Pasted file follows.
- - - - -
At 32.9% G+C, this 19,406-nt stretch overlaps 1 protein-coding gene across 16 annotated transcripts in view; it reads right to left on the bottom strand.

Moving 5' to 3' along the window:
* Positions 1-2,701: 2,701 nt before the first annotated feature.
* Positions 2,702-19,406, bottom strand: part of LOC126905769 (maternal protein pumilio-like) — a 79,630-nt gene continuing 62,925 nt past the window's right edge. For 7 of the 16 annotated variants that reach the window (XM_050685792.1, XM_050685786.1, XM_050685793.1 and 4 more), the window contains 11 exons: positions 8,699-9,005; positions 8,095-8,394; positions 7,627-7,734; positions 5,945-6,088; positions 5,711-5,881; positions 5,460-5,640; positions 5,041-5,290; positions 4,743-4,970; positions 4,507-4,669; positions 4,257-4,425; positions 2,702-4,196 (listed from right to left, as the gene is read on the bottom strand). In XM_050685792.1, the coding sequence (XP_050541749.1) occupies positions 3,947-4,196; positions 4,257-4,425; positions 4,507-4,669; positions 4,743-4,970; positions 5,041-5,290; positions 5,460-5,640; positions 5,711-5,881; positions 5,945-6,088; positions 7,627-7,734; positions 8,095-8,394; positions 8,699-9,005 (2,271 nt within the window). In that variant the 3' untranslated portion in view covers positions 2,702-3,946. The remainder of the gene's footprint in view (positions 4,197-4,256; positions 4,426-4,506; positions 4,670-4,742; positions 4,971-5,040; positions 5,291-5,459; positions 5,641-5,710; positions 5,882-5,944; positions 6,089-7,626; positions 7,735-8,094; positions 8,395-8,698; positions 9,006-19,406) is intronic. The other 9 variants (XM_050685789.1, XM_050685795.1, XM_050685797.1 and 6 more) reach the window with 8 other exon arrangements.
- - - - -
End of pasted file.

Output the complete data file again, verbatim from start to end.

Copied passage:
At 32.9% G+C, this 19,406-nt stretch overlaps 1 protein-coding gene across 16 annotated transcripts in view; it reads right to left on the bottom strand.

Moving 5' to 3' along the window:
* Positions 1-2,701: 2,701 nt before the first annotated feature.
* Positions 2,702-19,406, bottom strand: part of LOC126905769 (maternal protein pumilio-like) — a 79,630-nt gene continuing 62,925 nt past the window's right edge. For 7 of the 16 annotated variants that reach the window (XM_050685792.1, XM_050685786.1, XM_050685793.1 and 4 more), the window contains 11 exons: positions 8,699-9,005; positions 8,095-8,394; positions 7,627-7,734; positions 5,945-6,088; positions 5,711-5,881; positions 5,460-5,640; positions 5,041-5,290; positions 4,743-4,970; positions 4,507-4,669; positions 4,257-4,425; positions 2,702-4,196 (listed from right to left, as the gene is read on the bottom strand). In XM_050685792.1, the coding sequence (XP_050541749.1) occupies positions 3,947-4,196; positions 4,257-4,425; positions 4,507-4,669; positions 4,743-4,970; positions 5,041-5,290; positions 5,460-5,640; positions 5,711-5,881; positions 5,945-6,088; positions 7,627-7,734; positions 8,095-8,394; positions 8,699-9,005 (2,271 nt within the window). In that variant the 3' untranslated portion in view covers positions 2,702-3,946. The remainder of the gene's footprint in view (positions 4,197-4,256; positions 4,426-4,506; positions 4,670-4,742; positions 4,971-5,040; positions 5,291-5,459; positions 5,641-5,710; positions 5,882-5,944; positions 6,089-7,626; positions 7,735-8,094; positions 8,395-8,698; positions 9,006-19,406) is intronic. The other 9 variants (XM_050685789.1, XM_050685795.1, XM_050685797.1 and 6 more) reach the window with 8 other exon arrangements.